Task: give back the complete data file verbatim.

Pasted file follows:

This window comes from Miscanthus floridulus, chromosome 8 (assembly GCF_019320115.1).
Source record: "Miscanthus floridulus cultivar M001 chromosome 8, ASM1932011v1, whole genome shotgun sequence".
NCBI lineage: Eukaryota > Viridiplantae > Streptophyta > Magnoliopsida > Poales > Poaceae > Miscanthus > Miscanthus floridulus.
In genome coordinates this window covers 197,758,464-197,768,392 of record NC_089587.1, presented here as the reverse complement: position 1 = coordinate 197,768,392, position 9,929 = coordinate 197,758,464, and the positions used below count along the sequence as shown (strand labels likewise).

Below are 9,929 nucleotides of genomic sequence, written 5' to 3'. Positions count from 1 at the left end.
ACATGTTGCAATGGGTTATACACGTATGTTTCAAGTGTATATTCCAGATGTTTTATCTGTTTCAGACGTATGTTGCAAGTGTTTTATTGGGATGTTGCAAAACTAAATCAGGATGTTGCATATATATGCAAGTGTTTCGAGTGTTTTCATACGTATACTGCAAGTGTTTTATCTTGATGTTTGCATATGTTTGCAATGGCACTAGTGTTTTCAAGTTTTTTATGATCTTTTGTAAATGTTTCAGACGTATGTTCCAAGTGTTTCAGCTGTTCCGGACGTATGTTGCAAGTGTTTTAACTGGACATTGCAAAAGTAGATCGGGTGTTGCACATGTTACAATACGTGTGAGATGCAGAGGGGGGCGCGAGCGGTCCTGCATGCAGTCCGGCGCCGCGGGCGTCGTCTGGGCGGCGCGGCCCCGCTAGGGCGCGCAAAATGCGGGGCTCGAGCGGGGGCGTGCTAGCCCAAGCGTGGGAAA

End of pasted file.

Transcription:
This window comes from Miscanthus floridulus, chromosome 8 (assembly GCF_019320115.1).
Source record: "Miscanthus floridulus cultivar M001 chromosome 8, ASM1932011v1, whole genome shotgun sequence".
NCBI lineage: Eukaryota > Viridiplantae > Streptophyta > Magnoliopsida > Poales > Poaceae > Miscanthus > Miscanthus floridulus.
In genome coordinates this window covers 197,758,464-197,768,392 of record NC_089587.1, presented here as the reverse complement: position 1 = coordinate 197,768,392, position 9,929 = coordinate 197,758,464, and the positions used below count along the sequence as shown (strand labels likewise).

Below are 9,929 nucleotides of genomic sequence, written 5' to 3'. Positions count from 1 at the left end.
ACATGTTGCAATGGGTTATACACGTATGTTTCAAGTGTATATTCCAGATGTTTTATCTGTTTCAGACGTATGTTGCAAGTGTTTTATTGGGATGTTGCAAAACTAAATCAGGATGTTGCATATATATGCAAGTGTTTCGAGTGTTTTCATACGTATACTGCAAGTGTTTTATCTTGATGTTTGCATATGTTTGCAATGGCACTAGTGTTTTCAAGTTTTTTATGATCTTTTGTAAATGTTTCAGACGTATGTTCCAAGTGTTTCAGCTGTTCCGGACGTATGTTGCAAGTGTTTTAACTGGACATTGCAAAAGTAGATCGGGTGTTGCACATGTTACAATACGTGTGAGATGCAGAGGGGGGCGCGAGCGGTCCTGCATGCAGTCCGGCGCCGCGGGCGTCGTCTGGGCGGCGCGGCCCCGCTAGGGCGCGCAAAATGCGGGGCTCGAGCGGGGGCGTGCTAGCCCAAGCGTGGGAAA